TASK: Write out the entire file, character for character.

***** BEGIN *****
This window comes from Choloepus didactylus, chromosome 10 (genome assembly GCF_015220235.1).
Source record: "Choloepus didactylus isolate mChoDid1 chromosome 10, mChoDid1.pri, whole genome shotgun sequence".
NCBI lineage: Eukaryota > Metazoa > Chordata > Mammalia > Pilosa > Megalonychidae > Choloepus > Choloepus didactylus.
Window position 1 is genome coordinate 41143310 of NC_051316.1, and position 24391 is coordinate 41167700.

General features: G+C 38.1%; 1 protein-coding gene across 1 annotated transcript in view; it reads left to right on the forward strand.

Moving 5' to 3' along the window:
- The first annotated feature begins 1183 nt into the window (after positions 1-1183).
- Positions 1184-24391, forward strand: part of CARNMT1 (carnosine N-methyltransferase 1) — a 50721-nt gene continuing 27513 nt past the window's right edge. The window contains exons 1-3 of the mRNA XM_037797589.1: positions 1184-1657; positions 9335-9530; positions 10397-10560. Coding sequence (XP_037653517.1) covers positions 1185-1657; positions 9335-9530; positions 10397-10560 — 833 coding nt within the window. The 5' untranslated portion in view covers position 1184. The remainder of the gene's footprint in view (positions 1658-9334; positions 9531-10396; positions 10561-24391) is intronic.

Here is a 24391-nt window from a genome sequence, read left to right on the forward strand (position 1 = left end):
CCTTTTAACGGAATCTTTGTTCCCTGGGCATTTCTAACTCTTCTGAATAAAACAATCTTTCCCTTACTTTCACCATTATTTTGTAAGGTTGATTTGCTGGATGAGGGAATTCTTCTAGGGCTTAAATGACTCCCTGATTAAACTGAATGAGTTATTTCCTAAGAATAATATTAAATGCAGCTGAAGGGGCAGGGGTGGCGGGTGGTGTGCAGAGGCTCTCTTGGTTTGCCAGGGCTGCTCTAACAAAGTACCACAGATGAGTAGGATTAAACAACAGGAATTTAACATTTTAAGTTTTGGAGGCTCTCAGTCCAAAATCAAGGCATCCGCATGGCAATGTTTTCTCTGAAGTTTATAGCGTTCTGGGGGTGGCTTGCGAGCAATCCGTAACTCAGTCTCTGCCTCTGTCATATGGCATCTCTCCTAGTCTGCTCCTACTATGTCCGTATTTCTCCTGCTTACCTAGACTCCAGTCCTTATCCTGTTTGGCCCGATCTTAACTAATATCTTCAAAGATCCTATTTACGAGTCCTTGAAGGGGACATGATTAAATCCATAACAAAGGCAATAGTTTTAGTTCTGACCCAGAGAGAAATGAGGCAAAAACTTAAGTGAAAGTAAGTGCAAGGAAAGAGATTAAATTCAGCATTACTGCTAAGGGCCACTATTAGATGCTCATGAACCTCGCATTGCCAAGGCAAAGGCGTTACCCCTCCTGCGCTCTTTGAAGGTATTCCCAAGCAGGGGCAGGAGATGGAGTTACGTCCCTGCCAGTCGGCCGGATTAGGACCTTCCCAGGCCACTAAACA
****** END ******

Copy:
This window comes from Choloepus didactylus, chromosome 10 (genome assembly GCF_015220235.1).
Source record: "Choloepus didactylus isolate mChoDid1 chromosome 10, mChoDid1.pri, whole genome shotgun sequence".
NCBI lineage: Eukaryota > Metazoa > Chordata > Mammalia > Pilosa > Megalonychidae > Choloepus > Choloepus didactylus.
Window position 1 is genome coordinate 41143310 of NC_051316.1, and position 24391 is coordinate 41167700.

General features: G+C 38.1%; 1 protein-coding gene across 1 annotated transcript in view; it reads left to right on the forward strand.

Moving 5' to 3' along the window:
- The first annotated feature begins 1183 nt into the window (after positions 1-1183).
- Positions 1184-24391, forward strand: part of CARNMT1 (carnosine N-methyltransferase 1) — a 50721-nt gene continuing 27513 nt past the window's right edge. The window contains exons 1-3 of the mRNA XM_037797589.1: positions 1184-1657; positions 9335-9530; positions 10397-10560. Coding sequence (XP_037653517.1) covers positions 1185-1657; positions 9335-9530; positions 10397-10560 — 833 coding nt within the window. The 5' untranslated portion in view covers position 1184. The remainder of the gene's footprint in view (positions 1658-9334; positions 9531-10396; positions 10561-24391) is intronic.

Here is a 24391-nt window from a genome sequence, read left to right on the forward strand (position 1 = left end):
CCTTTTAACGGAATCTTTGTTCCCTGGGCATTTCTAACTCTTCTGAATAAAACAATCTTTCCCTTACTTTCACCATTATTTTGTAAGGTTGATTTGCTGGATGAGGGAATTCTTCTAGGGCTTAAATGACTCCCTGATTAAACTGAATGAGTTATTTCCTAAGAATAATATTAAATGCAGCTGAAGGGGCAGGGGTGGCGGGTGGTGTGCAGAGGCTCTCTTGGTTTGCCAGGGCTGCTCTAACAAAGTACCACAGATGAGTAGGATTAAACAACAGGAATTTAACATTTTAAGTTTTGGAGGCTCTCAGTCCAAAATCAAGGCATCCGCATGGCAATGTTTTCTCTGAAGTTTATAGCGTTCTGGGGGTGGCTTGCGAGCAATCCGTAACTCAGTCTCTGCCTCTGTCATATGGCATCTCTCCTAGTCTGCTCCTACTATGTCCGTATTTCTCCTGCTTACCTAGACTCCAGTCCTTATCCTGTTTGGCCCGATCTTAACTAATATCTTCAAAGATCCTATTTACGAGTCCTTGAAGGGGACATGATTAAATCCATAACAAAGGCAATAGTTTTAGTTCTGACCCAGAGAGAAATGAGGCAAAAACTTAAGTGAAAGTAAGTGCAAGGAAAGAGATTAAATTCAGCATTACTGCTAAGGGCCACTATTAGATGCTCATGAACCTCGCATTGCCAAGGCAAAGGCGTTACCCCTCCTGCGCTCTTTGAAGGTATTCCCAAGCAGGGGCAGGAGATGGAGTTACGTCCCTGCCAGTCGGCCGGATTAGGACCTTCCCAGGCCACTAAACA